11/30/2011 4:25PM

Aqueduct: Trainer Hernandez calls it quits at 86

Barbara D. Livingston
Ramon "Mike" Hernandez, shown last July at Saratoga, is ending a training career that began in the United States in 1976.

OZONE PARK, N.Y. – Ramon “Mike’’ Hernandez officially retired from training Wednesday, passing the mantle of oldest active trainer on the backside of New York Racing Association tracks to Frank “Pancho’’ Martin, who turns 86 on Saturday.

Hernandez, who turns 87 on Jan. 19, ran his last horse on Sunday when Skinnydipper finished eighth in a maiden special weight race at Aqueduct. On Thursday, Hernandez was scheduled to turn over the last horse in his care, Tug of War, to Heriberto Cedano. Tug of War, a 2-year-old gelding by Smarty Jones owned in part by Hernandez’s wife Mary, won a New York-bred allowance race on Nov.18 and could run back in Sunday’s $65,000 Damon Runyon Stakes at Aqueduct.

One of the reasons Hernandez won’t start that horse Sunday is because he would have to a pay month’s worth of insurance premiums just to run one horse, he said.

“I’ll miss the business; the people have been so good,’’ Hernandez said Wednesday sitting behind his desk in Barn 57 on the Belmont backside. “The people at the racetrack have all been good to me, the management, the owners, the trainers.’’

Hernandez, a native of Union de San Antonio Jalisco, Mexico, trained in the U.S. since 1976. According to Daily Racing Form statistics, Hernandez won 603 races from 5,419 starters and his horses earned $18,820,126 in purse money.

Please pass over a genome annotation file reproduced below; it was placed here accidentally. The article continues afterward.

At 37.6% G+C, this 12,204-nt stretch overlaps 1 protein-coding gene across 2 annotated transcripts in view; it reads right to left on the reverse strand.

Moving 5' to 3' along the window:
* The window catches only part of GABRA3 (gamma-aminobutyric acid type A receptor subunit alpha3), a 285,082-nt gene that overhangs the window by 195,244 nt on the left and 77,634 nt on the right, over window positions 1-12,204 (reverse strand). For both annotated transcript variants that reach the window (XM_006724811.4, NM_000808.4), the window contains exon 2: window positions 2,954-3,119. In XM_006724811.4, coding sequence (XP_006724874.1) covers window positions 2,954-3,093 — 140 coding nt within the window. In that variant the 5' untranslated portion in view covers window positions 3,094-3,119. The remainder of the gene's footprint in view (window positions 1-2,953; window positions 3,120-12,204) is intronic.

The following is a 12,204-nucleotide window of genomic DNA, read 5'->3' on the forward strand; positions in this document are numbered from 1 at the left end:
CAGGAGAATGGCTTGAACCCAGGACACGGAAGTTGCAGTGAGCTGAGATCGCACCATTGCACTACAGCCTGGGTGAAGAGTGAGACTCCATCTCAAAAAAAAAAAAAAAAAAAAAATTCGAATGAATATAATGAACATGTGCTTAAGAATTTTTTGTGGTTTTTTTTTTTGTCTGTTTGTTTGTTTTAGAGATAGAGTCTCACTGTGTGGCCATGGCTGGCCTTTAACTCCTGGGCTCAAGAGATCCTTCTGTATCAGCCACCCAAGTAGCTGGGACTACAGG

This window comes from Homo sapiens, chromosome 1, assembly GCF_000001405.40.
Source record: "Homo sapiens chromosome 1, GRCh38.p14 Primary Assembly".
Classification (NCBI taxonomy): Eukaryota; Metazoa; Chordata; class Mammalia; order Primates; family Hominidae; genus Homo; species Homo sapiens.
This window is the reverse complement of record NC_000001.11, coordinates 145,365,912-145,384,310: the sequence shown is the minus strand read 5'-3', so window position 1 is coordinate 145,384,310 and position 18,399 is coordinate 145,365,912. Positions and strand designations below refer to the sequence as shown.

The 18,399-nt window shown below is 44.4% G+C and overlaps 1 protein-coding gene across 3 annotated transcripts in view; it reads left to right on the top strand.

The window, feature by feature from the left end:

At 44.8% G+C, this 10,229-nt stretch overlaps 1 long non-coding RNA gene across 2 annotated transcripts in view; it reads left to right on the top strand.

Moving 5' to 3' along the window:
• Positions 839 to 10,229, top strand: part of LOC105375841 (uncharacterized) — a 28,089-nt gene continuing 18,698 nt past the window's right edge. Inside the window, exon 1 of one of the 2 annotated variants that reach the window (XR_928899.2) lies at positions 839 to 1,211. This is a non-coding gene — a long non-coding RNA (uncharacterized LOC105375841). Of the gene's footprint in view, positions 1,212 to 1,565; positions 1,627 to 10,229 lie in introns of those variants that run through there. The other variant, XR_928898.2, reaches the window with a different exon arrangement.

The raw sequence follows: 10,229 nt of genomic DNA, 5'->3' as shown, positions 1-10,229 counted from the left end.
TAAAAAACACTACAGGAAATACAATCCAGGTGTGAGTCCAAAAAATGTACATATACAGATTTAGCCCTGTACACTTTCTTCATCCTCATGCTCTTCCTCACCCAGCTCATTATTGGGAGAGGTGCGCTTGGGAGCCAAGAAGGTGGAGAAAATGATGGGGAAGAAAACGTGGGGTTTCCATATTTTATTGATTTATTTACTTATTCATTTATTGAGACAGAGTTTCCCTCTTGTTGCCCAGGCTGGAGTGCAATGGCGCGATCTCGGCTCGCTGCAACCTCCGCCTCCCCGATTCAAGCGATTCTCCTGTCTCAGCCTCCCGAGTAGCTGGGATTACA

Hernandez trained a plethora of stakes winners, including Vandy Sue, who gave Hernandez his lone graded stakes victory in the 1978 Distaff at Aqueduct. Vandy Sue also won the New York Breeders' Futurity and Finger Lakes Futurity in 1976, Hernandez’s first full year of training in the U.S.

Other stakes winners trained by Hernandez included Adirondack Holme, Cassie’s Birthday, Fratello Ed, Restrainor, Sir Proves It, Three Pack, Ransom’s Pride, Beautiful America, Classic Pack, and Mine Over Matter.

“It was not easy to get here but we made it,’’ Hernandez said.

Hernandez first got into racing in 1944 when Hipodromo opened in Mexico City. The following year, he went to Canada, where he met trainer Cecil Locklear, who took Hernandez under his wing and helped get him into racing in the U.S.

“He taught me just about everything and gave me lots of encouragement,’’ Hernandez said.

Hernandez returned to Mexico City in the 1950s and met Laz Barrera, for whom he worked for a year. Barerra came to the U.S. before Hernandez, who stayed in Mexico and trained on his own.

When Hernandez did come to the U.S. in the mid 1960s, Barerra helped get him a job at Clermont Farm in Germantown, N.Y., where he trained and broke yearlings for about a decade before taking out his trainer’s license in 1976.

Dr. Dominick DeLuke, owner of Assunta Louis Farms, helped get Hernandez started. The trio of Assunta horses Vandy Sue, Fratello Ed, and Sir Prove It finished one-two-three in the New York Breeders’ Futurity at Finger Lakes.

“I got lucky, we got rolling right away,’’ Hernandez said. “It hasn’t been easy but thank God we’ve been lucky to do the best we can and we’re okay.’’

Hernandez has homes in Saratoga and south Florida. He has three daughters and five grandchildren, all of whom live in the New York area.